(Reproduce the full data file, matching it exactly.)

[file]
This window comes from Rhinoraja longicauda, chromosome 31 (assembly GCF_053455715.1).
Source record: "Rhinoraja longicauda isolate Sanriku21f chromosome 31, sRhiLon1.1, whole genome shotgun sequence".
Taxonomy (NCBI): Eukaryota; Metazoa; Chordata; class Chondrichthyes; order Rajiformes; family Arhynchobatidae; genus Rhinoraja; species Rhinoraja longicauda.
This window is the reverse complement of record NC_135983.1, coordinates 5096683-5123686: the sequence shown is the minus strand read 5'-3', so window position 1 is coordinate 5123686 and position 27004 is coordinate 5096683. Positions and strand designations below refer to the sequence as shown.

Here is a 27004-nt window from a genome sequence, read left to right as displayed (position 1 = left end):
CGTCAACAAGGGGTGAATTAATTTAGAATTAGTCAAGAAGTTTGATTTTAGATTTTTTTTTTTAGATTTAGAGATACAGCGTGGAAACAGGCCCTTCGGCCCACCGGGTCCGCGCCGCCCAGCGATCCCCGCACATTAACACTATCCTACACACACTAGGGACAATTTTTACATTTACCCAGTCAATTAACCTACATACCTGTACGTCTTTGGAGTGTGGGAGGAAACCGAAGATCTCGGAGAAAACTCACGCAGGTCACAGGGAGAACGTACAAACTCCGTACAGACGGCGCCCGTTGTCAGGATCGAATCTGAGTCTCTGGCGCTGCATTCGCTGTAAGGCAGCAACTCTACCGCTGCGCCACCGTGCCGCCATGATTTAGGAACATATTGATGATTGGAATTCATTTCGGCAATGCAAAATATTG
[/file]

This window comes from Rhinoraja longicauda, chromosome 31 (assembly GCF_053455715.1).
Source record: "Rhinoraja longicauda isolate Sanriku21f chromosome 31, sRhiLon1.1, whole genome shotgun sequence".
Taxonomy (NCBI): Eukaryota; Metazoa; Chordata; class Chondrichthyes; order Rajiformes; family Arhynchobatidae; genus Rhinoraja; species Rhinoraja longicauda.
This window is the reverse complement of record NC_135983.1, coordinates 5096683-5123686: the sequence shown is the minus strand read 5'-3', so window position 1 is coordinate 5123686 and position 27004 is coordinate 5096683. Positions and strand designations below refer to the sequence as shown.

Here is a 27004-nt window from a genome sequence, read left to right as displayed (position 1 = left end):
CGTCAACAAGGGGTGAATTAATTTAGAATTAGTCAAGAAGTTTGATTTTAGATTTTTTTTTTTAGATTTAGAGATACAGCGTGGAAACAGGCCCTTCGGCCCACCGGGTCCGCGCCGCCCAGCGATCCCCGCACATTAACACTATCCTACACACACTAGGGACAATTTTTACATTTACCCAGTCAATTAACCTACATACCTGTACGTCTTTGGAGTGTGGGAGGAAACCGAAGATCTCGGAGAAAACTCACGCAGGTCACAGGGAGAACGTACAAACTCCGTACAGACGGCGCCCGTTGTCAGGATCGAATCTGAGTCTCTGGCGCTGCATTCGCTGTAAGGCAGCAACTCTACCGCTGCGCCACCGTGCCGCCATGATTTAGGAACATATTGATGATTGGAATTCATTTCGGCAATGCAAAATATTG